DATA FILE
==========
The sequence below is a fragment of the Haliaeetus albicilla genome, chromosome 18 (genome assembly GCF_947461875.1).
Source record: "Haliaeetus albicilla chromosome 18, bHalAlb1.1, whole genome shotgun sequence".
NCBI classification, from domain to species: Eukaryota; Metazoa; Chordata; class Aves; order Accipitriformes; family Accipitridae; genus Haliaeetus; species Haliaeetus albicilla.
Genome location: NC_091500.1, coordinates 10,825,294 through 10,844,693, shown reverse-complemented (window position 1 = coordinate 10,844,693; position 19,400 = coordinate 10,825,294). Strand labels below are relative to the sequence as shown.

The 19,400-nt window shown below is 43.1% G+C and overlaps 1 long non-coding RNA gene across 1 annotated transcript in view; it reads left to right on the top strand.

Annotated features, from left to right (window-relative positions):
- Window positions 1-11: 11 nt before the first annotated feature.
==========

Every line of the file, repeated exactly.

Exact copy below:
The sequence below is a fragment of the Haliaeetus albicilla genome, chromosome 18 (genome assembly GCF_947461875.1).
Source record: "Haliaeetus albicilla chromosome 18, bHalAlb1.1, whole genome shotgun sequence".
NCBI classification, from domain to species: Eukaryota; Metazoa; Chordata; class Aves; order Accipitriformes; family Accipitridae; genus Haliaeetus; species Haliaeetus albicilla.
Genome location: NC_091500.1, coordinates 10,825,294 through 10,844,693, shown reverse-complemented (window position 1 = coordinate 10,844,693; position 19,400 = coordinate 10,825,294). Strand labels below are relative to the sequence as shown.

The 19,400-nt window shown below is 43.1% G+C and overlaps 1 long non-coding RNA gene across 1 annotated transcript in view; it reads left to right on the top strand.

Annotated features, from left to right (window-relative positions):
- Window positions 1-11: 11 nt before the first annotated feature.